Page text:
Synopses & Reviews
"In this oddly comforting audiobook, Glassner (Derailing Democracy) deconstructs many commonly held beliefs about the threats of the modern world and aims to expose the media's role in keeping citizens fearful. Frightened citizens, he posits, make better consumers and more easily swayed voters. In a methodical fashion, he raises a series of public safety threats the prevalence of road rage, middle-class heroin addiction and husband abuse, to name just a few and then systematically tries to strike them down with statistics. More provocative are later chapters when he attempts to debunk such modern phenomena as Gulf War Syndrome and illnesses caused by breast implants. Glassner's delivery is serious but not emotionless; he keeps an even keel most of the time, but emotion does seep into his voice, most notably when talking about gun control. His reading style stands in sharp contrast to filmmaker Michael Moore, whose apparently improvised introduction is passionate and compelling; in fact, Glassner, who was featured in Moore's film Bowling for Columbine, sounds a bit dull coming right after Moore. But he is clearly a man on a mission, and even though many listeners might disregard some of his explanations as oversimplifications, virtually everyone will leave this book with a more realistic, guardedly optimistic world view. Based on the Basic Books hardcover. (Dec. 2003)" Publishers Weekly (Copyright 2004 Reed Business Information, Inc.)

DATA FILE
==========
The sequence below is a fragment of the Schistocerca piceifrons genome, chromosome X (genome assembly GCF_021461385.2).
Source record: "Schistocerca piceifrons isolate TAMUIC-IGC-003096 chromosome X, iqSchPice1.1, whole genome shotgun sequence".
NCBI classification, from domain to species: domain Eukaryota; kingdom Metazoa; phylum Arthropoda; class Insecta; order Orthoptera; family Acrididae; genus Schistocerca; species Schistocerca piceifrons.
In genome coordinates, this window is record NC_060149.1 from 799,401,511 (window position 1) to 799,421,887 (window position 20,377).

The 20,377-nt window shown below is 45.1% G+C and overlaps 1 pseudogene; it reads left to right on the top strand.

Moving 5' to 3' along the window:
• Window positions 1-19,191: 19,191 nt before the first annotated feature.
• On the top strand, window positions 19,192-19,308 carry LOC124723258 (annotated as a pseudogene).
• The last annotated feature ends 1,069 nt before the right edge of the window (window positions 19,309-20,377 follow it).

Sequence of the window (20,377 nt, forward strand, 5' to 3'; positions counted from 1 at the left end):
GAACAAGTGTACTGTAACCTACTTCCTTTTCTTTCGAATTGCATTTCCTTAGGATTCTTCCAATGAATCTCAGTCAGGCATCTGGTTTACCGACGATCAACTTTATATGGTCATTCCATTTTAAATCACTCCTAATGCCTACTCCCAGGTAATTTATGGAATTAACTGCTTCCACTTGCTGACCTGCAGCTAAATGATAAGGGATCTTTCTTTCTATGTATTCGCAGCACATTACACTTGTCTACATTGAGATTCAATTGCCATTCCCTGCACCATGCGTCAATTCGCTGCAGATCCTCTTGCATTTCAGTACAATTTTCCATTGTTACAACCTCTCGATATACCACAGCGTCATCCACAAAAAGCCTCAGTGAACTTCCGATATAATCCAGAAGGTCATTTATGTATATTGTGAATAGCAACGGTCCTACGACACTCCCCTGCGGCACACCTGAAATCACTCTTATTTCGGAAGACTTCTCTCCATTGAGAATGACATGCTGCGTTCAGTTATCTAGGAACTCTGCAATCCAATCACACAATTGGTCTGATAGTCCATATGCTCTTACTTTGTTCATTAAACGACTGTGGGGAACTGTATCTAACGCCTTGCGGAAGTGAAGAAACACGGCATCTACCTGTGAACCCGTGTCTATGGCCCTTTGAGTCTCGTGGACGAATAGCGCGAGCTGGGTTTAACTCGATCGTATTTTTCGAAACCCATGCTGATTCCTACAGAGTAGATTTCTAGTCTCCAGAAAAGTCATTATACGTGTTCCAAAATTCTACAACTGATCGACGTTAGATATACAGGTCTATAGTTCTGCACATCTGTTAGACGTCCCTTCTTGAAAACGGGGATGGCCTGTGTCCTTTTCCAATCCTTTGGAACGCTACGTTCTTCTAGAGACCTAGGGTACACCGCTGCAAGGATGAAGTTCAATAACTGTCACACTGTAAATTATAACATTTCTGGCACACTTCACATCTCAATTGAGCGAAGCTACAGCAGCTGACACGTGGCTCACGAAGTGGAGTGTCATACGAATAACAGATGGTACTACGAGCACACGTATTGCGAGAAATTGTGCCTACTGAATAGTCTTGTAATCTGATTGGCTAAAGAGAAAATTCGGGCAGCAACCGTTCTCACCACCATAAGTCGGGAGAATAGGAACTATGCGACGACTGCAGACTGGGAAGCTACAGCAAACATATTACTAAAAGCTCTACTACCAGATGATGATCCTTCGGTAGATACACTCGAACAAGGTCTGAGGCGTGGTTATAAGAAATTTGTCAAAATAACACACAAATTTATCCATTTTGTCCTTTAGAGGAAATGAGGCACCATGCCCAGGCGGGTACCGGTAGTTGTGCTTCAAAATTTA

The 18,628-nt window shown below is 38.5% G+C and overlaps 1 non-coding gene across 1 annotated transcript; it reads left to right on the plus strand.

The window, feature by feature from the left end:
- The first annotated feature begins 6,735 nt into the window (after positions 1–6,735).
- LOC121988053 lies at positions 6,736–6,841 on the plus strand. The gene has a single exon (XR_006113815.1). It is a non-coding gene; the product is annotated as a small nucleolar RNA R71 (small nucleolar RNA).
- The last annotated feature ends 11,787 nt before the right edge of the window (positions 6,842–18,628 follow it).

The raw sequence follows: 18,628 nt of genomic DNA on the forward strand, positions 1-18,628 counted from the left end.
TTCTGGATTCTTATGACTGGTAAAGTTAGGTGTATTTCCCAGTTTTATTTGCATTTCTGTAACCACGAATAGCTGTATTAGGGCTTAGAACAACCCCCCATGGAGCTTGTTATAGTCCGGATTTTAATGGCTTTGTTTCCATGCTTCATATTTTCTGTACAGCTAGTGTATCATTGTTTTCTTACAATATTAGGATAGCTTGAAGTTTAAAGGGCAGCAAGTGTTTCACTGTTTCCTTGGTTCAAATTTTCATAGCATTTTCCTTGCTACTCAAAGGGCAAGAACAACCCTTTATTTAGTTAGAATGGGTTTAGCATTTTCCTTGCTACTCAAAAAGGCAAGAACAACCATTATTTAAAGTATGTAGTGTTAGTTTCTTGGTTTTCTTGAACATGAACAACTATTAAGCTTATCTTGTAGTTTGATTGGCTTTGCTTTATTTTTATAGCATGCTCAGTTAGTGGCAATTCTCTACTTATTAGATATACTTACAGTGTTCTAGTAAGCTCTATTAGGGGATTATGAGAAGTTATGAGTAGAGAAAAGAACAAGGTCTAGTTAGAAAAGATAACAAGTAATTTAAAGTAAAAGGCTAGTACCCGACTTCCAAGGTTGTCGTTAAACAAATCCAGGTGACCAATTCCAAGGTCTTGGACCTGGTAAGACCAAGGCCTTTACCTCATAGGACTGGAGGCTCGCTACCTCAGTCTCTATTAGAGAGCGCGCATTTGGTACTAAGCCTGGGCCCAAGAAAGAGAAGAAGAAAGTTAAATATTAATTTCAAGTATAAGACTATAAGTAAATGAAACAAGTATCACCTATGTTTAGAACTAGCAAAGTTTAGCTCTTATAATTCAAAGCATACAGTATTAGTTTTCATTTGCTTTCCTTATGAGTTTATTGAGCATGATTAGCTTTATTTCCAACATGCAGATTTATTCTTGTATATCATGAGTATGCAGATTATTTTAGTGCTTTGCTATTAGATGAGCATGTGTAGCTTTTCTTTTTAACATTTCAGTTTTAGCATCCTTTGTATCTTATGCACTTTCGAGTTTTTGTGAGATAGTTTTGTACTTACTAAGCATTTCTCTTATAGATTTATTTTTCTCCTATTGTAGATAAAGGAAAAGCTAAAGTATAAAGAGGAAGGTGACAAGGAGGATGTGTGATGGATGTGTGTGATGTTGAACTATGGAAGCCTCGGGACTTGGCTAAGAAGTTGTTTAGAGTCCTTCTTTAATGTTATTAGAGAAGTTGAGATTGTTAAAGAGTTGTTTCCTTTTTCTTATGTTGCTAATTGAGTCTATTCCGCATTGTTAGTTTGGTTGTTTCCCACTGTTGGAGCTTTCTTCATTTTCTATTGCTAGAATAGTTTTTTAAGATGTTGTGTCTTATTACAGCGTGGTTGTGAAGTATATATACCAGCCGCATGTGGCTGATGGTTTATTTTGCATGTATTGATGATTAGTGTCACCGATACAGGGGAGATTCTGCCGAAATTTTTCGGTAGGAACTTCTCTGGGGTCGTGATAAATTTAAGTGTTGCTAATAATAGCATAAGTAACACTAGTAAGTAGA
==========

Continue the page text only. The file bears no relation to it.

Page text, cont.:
Three out of four Americans say they feel more fearful today than they did 20 years ago. "The Culture of Fear" is about the high costs of living in such a fear-ridden environment where realism has become rarer than doors without deadbolts.Abridged. 4 CDs.